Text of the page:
VoIP – was it worth the switch?

Last year, I documented parts of the process of switching my phones over from a BT ISDN2e line to a VoIP service, using the 3CX software PBX. So, now I’ve been using VoIP for just over a year, has it been worth the work in switching over? And how much money have I saved?


As far as costs go, it’s a bit tricky to work out the exact figures, because obviously I don’t make the same calls all the time, but broadly speaking, I don’t think there’s been any significant change in my calling patterns – I’ve not suddenly acquired a need to speak more to friends and family abroad, and I’m doing roughly the same amount of work as I was before.

There are also some minor complications in terms of working out exactly comparable figures for billing, with VAT at three different rates in the two years concerned.

All that said, the costs have turned out dramatically lower. BT’s ISDN2e service is, in my view, massively overpriced, and you pay for just about every little extra – customer controlled call forwarding, caller ID, and for each of the extra numbers allocated to the line. The lowest recent bill I ever had was for £147 a quarter, the vast bulk of which was line rental and service fees. By comparison, switching to the SIP trunk from Gamma Telecom (provided via my ISP, Wizards) means I pay just £10 per month, plus VAT. That gives me two channels, which is what I had with ISDN, and there are no additional monthly fees for the numbers – which were all ported over – or for things like call diversion, and caller ID, which can all be handled by the 3CX software PBX in any case.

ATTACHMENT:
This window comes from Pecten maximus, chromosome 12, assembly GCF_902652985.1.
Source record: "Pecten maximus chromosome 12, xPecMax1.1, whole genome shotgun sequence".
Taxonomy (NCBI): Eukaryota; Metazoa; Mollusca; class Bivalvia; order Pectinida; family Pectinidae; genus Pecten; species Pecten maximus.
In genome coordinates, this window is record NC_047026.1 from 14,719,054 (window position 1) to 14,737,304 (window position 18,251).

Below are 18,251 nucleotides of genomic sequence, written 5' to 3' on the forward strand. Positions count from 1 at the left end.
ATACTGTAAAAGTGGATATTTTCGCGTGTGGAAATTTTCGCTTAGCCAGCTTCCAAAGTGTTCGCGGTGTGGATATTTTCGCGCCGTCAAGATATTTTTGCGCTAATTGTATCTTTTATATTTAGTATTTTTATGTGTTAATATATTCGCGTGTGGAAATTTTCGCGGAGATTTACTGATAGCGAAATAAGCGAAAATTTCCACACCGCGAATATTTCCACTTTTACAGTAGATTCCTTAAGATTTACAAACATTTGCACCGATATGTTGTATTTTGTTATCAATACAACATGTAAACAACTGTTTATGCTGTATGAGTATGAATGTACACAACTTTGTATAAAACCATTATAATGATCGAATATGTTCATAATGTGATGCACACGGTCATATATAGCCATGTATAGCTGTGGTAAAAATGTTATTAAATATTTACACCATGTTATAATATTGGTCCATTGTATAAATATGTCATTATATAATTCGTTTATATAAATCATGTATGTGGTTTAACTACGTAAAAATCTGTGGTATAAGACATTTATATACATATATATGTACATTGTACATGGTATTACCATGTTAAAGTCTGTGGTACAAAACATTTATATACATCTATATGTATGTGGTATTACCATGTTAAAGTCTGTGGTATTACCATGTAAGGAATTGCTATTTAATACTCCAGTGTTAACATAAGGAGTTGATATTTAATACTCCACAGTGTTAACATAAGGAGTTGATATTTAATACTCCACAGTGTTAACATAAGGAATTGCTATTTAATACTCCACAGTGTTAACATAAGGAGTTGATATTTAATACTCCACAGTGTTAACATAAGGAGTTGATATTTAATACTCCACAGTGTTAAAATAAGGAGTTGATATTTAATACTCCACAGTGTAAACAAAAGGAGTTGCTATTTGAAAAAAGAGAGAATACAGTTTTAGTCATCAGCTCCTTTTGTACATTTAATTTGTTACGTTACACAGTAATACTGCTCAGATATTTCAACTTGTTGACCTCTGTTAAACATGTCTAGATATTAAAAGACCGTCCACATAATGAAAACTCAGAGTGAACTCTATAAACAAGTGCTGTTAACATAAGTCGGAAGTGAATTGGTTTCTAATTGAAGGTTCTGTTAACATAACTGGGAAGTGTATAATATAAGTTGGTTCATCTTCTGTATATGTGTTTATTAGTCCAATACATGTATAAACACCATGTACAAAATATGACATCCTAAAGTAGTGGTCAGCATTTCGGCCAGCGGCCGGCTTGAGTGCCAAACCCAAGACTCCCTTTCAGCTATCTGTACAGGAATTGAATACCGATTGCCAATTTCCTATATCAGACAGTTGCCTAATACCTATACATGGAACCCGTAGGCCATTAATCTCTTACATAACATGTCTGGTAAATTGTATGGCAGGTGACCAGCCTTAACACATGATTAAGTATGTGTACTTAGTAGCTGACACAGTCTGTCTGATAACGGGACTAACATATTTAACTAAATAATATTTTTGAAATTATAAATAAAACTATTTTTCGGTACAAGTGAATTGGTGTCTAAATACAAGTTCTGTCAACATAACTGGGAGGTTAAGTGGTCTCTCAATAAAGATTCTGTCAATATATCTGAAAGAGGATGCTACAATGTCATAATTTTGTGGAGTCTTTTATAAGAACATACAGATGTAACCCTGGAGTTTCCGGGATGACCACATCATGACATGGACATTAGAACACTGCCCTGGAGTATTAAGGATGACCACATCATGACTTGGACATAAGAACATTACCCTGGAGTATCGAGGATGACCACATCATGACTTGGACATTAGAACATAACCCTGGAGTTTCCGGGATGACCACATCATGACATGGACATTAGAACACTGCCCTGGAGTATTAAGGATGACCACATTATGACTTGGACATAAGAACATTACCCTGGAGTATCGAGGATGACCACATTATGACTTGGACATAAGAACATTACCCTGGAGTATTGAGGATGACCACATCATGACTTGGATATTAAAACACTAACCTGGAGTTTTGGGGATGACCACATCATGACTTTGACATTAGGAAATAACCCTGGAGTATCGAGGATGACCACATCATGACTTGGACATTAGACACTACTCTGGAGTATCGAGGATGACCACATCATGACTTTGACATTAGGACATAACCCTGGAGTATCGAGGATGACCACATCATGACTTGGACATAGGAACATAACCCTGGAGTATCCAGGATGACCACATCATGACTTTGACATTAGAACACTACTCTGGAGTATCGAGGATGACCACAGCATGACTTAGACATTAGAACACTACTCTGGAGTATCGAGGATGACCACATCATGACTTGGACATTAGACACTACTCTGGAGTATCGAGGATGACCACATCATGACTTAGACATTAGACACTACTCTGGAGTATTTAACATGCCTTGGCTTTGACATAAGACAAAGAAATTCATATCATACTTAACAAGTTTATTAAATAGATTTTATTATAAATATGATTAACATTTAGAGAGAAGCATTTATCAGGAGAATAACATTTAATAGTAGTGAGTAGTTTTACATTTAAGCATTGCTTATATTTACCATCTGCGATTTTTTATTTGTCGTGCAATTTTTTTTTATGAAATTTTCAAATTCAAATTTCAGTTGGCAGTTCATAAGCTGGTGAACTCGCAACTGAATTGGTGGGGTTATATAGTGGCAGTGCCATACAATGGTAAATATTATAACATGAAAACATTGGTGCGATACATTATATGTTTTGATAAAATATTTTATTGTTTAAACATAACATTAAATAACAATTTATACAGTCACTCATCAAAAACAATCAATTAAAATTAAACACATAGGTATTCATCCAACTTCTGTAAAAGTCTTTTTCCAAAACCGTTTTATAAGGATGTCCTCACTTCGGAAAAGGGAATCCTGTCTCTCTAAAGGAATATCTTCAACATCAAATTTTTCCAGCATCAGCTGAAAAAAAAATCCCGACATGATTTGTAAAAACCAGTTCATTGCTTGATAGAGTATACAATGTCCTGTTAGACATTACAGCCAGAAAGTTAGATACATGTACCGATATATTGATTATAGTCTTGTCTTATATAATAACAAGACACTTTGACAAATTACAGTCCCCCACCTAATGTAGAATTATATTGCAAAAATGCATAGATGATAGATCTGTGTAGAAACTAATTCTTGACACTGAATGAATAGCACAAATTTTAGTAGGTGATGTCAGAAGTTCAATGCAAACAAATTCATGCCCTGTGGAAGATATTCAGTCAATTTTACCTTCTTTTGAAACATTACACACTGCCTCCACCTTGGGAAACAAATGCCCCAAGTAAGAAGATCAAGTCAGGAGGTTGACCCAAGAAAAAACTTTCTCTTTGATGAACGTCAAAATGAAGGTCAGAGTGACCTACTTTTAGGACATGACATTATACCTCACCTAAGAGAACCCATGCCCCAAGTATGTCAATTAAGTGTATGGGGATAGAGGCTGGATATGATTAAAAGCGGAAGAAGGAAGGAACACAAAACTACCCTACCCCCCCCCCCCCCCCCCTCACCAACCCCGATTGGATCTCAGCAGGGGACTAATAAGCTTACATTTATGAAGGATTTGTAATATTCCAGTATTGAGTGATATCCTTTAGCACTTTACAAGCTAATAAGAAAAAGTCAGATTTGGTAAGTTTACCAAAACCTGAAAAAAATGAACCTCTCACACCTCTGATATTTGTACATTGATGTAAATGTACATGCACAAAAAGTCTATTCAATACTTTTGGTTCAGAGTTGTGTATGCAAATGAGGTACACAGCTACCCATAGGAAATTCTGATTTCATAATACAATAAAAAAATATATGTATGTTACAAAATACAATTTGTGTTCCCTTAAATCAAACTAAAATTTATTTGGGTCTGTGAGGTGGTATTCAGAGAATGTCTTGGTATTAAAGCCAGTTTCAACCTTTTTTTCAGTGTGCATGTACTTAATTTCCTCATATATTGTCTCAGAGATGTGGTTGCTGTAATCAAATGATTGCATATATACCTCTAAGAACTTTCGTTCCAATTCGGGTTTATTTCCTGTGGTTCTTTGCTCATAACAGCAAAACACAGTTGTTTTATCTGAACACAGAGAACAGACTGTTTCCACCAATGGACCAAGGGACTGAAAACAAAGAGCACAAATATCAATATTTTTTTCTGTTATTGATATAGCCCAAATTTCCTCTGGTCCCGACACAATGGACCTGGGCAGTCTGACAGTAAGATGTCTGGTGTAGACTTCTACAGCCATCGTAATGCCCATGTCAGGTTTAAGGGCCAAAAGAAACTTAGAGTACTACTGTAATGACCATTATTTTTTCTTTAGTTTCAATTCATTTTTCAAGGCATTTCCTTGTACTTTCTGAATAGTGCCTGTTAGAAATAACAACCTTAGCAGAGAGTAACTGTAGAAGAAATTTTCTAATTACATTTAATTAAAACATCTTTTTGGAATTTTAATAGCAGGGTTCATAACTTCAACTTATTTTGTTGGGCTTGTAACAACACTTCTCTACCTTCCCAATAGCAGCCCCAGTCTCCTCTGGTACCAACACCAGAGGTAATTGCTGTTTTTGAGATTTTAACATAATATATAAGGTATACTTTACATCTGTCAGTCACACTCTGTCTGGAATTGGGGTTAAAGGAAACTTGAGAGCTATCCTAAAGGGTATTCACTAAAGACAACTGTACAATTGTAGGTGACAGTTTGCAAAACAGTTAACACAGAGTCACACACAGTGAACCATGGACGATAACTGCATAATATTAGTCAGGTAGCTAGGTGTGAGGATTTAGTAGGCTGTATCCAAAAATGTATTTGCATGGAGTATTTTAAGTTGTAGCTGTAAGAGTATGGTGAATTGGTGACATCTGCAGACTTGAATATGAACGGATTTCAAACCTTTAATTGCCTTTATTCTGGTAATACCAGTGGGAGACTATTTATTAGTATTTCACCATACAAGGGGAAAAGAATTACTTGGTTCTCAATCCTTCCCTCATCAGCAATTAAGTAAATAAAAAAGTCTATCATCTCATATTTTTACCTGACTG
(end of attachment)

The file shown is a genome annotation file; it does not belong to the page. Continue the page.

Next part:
Compare that with the BT bill that I have for April 2010. Line rental and other ‘basic’ charges were £151.41 plus VAT for a quarter. £9.90 of that was for BT’s ‘Total Care’ package, which I took out after their mind-boggling incompetence caused me various losses of service in the past.

Even stripping that out, the rental of an ISDN2e line on its own is £103.41 per quarter; the basic two numbers numbers allocated to the line were an extra £2.40, plus an additional £19.20 for the next eight. Plus £8.25 each for caller ID and call forwarding. That’s £141.51 per quarter, or £47.17 per month. So, I’m now paying just 21% of what I was paying BT, for a broadly equivalent service.

In terms of call charges, that same BT bill showed calls costing £24.96 plus VAT; in the first year of using the Gamma SIP trunks, my total call costs have been £75.46, so I can estimate a saving of around a quarter, depending on call patterns.

Of course, I still need broadband to provide the SIP trunks, but I had that anyway, so I’ve not factored that cost in to these calculations.

Roughly, I’m probably saving about £470 a year, plus VAT, even after ignoring the fees for BT care, and the £9 a quarter they have the nerve to charge people who don’t give them permission to dip into their bank accounts. That’s easily enough to have paid for a brand new PC to run the 3CX software and a couple of VoIP phones, if I didn’t have them lying around.


What of reliability? That, of course, depends on the broadband, and I have had a couple of outages over the year, which naturally left me out of contact by phone too, for a few hours at a time. Depending on your point of view, that may or may not be critical. But I can live with the level of service I’ve received, especially since I’ve had problems with the ISDN line in the past that have left me with no service there – sometimes due to BT and at the end, due to a complete hardware failure of my ISDN PBX. So, broadly speaking, at the moment, I’d say things are pretty evenly split.

I’m certainly glad to have seen the back of BT’s over-priced ISDN2e service at last and all told, around £500 a year better off, too.

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